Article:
This report appeared on the website EMax Health last week, and talks about new research led by Christina M. Hultman, PhD, of the Karolinksa Institutet, in Stockholm, Sweden.
Researchers found that half of women diagnosed with postpartum psychosis have no history of mental illness, and that the risk of postpartum psychosis is greater in women over age 35 who give birth for the first time.
Why is this important?
Other research has shown that women who achieve their preferred delivery method enjoy better psychological post-birth outcomes than women who don't. So if a woman plans a vaginal delivery and ends up needing an emergency cesarean, she may feel more negative about her birth experience than if she has a spontaneous vaginal delivery. Similarly, it has been shown that women who choose a cesarean delivery, and go on to have a cesarean delivery, have a much greater level of post-birth satisfaction than those who don't.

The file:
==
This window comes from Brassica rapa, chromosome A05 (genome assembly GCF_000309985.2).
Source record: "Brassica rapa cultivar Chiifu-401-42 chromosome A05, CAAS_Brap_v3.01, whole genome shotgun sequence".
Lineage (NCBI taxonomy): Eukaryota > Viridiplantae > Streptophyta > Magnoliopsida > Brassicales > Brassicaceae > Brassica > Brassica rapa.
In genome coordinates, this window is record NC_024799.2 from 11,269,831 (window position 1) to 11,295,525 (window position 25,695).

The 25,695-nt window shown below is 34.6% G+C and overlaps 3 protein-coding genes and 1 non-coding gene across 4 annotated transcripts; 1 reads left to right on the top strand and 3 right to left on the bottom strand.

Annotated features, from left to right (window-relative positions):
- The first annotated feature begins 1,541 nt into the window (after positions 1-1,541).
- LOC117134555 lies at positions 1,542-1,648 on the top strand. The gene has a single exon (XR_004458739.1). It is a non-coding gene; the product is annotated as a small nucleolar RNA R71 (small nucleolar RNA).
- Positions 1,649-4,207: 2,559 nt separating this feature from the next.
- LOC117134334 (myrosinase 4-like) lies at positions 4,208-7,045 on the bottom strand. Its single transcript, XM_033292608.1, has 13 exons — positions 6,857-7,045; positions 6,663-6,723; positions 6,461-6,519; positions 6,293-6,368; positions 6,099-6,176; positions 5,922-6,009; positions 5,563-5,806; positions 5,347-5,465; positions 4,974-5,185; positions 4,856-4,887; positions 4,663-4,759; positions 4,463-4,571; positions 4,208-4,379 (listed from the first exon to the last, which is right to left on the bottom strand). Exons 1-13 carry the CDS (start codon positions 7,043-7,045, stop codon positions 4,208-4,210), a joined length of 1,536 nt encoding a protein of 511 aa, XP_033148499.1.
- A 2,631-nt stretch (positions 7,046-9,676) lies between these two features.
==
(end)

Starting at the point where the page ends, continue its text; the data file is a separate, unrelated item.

Women are not homogeneous creatures, and we should focus on supporting the individual's delivery preference rather than trying to enforce a 'one size fits all' approach to maternity care.